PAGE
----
Amblyopia is an eye condition that develops in children (that can also be present in adults) in which the vision in one eye is weaker than in the other. This occurs in the absence of evident ocular (eye) abnormalities that usually can explain the poor vision. Because amblyopia can have serious, permanent effects on your child, it is important that he or she have regular vision tests. Finnish biopharmaceutical company Hermo Pharma Ltd has recently completed a capitalization round worth EUR 1.2 million. Investors include Aloitusrahasto Vera, University of Helsinki and private investors like Jonathan Knowles and Teemu Malmi. According Juhani Lahdenperä, Hermo Pharma’s CEO, the company will spend EUR 4 million over the next one and a half years proving the efficacy of two medicines that have been developed for diseases affecting the central nervous system
Your child's pediatrician or the vision program at school will check three features of your child's eye health: Do your child's eyes let light all the way through? Do both eyes see equally well? Are the eyes moving normally? Are they aligned normally? If there seems to be a problem (something blocking the light, the vision is unequal, a problem with the movement of the eyes), the pediatrician or school nurse might recommend a visit to an eye specialist, also known as a pediatric ophthalmologist.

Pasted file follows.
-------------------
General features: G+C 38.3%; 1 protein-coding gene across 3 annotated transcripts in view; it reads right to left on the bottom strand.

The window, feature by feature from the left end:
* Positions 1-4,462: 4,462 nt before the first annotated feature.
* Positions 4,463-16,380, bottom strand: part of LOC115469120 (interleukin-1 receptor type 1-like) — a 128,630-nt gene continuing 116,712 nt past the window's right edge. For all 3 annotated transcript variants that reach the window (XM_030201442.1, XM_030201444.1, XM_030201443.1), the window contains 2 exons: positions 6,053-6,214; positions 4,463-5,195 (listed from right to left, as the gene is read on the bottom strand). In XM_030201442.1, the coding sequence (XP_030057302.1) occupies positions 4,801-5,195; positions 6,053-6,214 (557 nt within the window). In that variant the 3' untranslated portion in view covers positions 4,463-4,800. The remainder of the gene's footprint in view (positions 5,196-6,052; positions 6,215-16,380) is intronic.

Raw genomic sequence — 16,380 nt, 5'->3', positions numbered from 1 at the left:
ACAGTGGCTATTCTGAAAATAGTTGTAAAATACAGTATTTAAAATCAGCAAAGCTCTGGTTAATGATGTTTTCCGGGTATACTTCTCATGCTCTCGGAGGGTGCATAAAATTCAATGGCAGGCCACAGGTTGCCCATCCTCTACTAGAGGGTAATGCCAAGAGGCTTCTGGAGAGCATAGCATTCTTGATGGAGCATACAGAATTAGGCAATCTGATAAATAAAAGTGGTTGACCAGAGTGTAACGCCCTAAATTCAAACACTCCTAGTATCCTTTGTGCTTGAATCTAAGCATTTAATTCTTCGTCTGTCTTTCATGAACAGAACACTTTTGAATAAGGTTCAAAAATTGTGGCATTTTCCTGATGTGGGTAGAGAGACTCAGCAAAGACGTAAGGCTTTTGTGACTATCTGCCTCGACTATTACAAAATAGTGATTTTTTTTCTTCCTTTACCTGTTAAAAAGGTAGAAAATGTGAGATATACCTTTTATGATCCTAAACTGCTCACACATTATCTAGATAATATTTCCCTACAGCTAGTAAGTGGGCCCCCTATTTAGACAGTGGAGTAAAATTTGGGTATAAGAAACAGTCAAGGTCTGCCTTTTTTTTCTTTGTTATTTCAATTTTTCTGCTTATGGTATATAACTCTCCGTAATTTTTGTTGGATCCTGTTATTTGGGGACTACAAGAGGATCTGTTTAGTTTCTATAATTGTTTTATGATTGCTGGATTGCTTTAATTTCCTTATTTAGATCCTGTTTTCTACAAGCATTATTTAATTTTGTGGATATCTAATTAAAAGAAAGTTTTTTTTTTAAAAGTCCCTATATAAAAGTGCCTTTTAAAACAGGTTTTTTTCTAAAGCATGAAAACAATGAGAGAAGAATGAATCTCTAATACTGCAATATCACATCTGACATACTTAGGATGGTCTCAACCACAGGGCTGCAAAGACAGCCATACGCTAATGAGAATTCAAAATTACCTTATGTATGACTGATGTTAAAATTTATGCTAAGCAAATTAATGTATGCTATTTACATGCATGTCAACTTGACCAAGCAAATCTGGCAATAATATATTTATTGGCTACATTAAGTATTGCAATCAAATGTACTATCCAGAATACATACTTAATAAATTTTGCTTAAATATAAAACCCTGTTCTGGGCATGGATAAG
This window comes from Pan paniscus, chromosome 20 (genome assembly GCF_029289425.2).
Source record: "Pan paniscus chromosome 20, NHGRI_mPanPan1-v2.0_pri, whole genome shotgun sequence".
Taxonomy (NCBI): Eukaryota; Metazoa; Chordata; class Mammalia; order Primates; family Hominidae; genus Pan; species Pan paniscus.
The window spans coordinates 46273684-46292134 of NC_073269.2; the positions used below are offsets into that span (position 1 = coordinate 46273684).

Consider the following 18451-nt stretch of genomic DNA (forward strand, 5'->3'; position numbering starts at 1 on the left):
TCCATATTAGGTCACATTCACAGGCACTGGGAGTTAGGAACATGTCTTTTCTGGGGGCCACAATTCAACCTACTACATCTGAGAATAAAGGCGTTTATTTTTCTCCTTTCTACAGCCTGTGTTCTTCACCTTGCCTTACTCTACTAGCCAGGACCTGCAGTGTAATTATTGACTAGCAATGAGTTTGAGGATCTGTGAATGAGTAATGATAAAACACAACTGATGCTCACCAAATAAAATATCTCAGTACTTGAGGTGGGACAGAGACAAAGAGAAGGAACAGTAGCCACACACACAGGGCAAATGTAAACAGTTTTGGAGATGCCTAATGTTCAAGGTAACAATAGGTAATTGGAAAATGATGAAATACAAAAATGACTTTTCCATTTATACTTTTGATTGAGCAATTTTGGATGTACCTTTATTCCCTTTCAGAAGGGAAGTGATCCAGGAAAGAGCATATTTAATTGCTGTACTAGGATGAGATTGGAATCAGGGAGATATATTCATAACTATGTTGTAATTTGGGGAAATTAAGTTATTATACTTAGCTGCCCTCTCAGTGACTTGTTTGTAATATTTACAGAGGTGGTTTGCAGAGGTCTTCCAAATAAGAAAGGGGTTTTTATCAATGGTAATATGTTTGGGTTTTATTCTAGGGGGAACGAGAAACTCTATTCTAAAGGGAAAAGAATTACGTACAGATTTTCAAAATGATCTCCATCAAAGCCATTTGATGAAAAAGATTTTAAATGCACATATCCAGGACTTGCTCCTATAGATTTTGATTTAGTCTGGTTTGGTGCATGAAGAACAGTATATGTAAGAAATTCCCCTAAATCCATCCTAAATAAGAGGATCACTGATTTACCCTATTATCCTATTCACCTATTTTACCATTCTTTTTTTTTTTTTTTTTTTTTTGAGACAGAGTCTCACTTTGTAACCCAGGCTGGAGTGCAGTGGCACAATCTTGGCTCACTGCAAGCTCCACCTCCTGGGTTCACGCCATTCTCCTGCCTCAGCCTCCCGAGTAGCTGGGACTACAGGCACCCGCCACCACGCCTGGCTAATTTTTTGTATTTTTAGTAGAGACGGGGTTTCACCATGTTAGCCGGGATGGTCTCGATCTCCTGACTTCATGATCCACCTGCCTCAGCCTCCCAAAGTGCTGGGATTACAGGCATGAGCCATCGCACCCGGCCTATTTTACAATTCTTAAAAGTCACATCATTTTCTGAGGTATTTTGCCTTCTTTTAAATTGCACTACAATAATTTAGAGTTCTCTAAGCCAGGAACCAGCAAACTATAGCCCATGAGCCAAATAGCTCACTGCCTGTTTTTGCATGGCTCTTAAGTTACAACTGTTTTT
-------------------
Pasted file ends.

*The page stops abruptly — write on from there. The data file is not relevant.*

There are several types of treatment for amblyopia. They need to be started as soon as possible after diagnosis, and when the child is young. Treatment works best in children under 6 years, and maybe up to around 10. Patching: The most common treatment for amblyopia is to force the brain to start using the “bad” eye by putting a patch over the “good” eye for a few hours every day. This will force the brain to use the image from the lazy eye, and eventually cause that eye to become stronger and the vision to improve.